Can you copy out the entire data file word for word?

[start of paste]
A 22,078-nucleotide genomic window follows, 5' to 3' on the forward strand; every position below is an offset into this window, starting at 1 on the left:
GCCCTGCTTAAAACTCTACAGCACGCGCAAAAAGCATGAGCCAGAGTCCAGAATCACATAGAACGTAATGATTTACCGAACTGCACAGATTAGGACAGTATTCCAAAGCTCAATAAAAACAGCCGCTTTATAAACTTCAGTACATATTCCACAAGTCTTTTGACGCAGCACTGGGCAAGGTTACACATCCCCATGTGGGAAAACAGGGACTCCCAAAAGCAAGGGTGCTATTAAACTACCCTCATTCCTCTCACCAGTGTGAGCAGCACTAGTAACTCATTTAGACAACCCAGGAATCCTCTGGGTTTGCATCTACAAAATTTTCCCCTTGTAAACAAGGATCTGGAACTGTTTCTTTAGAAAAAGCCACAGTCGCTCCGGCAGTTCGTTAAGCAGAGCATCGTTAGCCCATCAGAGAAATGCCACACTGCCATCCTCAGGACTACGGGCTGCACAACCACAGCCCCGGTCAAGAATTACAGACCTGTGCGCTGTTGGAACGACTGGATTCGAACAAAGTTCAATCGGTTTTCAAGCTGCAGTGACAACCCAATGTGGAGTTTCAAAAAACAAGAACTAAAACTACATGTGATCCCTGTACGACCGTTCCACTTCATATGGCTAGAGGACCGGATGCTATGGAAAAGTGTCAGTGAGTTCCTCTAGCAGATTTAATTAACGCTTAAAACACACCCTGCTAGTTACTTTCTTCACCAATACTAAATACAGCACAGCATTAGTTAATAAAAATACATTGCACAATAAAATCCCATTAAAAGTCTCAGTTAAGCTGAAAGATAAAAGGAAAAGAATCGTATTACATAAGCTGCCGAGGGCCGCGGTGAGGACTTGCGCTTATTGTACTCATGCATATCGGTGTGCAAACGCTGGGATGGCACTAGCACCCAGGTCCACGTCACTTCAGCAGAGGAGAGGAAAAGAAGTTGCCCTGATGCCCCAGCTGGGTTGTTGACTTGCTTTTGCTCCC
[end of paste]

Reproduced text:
A 22,078-nucleotide genomic window follows, 5' to 3' on the forward strand; every position below is an offset into this window, starting at 1 on the left:
GCCCTGCTTAAAACTCTACAGCACGCGCAAAAAGCATGAGCCAGAGTCCAGAATCACATAGAACGTAATGATTTACCGAACTGCACAGATTAGGACAGTATTCCAAAGCTCAATAAAAACAGCCGCTTTATAAACTTCAGTACATATTCCACAAGTCTTTTGACGCAGCACTGGGCAAGGTTACACATCCCCATGTGGGAAAACAGGGACTCCCAAAAGCAAGGGTGCTATTAAACTACCCTCATTCCTCTCACCAGTGTGAGCAGCACTAGTAACTCATTTAGACAACCCAGGAATCCTCTGGGTTTGCATCTACAAAATTTTCCCCTTGTAAACAAGGATCTGGAACTGTTTCTTTAGAAAAAGCCACAGTCGCTCCGGCAGTTCGTTAAGCAGAGCATCGTTAGCCCATCAGAGAAATGCCACACTGCCATCCTCAGGACTACGGGCTGCACAACCACAGCCCCGGTCAAGAATTACAGACCTGTGCGCTGTTGGAACGACTGGATTCGAACAAAGTTCAATCGGTTTTCAAGCTGCAGTGACAACCCAATGTGGAGTTTCAAAAAACAAGAACTAAAACTACATGTGATCCCTGTACGACCGTTCCACTTCATATGGCTAGAGGACCGGATGCTATGGAAAAGTGTCAGTGAGTTCCTCTAGCAGATTTAATTAACGCTTAAAACACACCCTGCTAGTTACTTTCTTCACCAATACTAAATACAGCACAGCATTAGTTAATAAAAATACATTGCACAATAAAATCCCATTAAAAGTCTCAGTTAAGCTGAAAGATAAAAGGAAAAGAATCGTATTACATAAGCTGCCGAGGGCCGCGGTGAGGACTTGCGCTTATTGTACTCATGCATATCGGTGTGCAAACGCTGGGATGGCACTAGCACCCAGGTCCACGTCACTTCAGCAGAGGAGAGGAAAAGAAGTTGCCCTGATGCCCCAGCTGGGTTGTTGACTTGCTTTTGCTCCC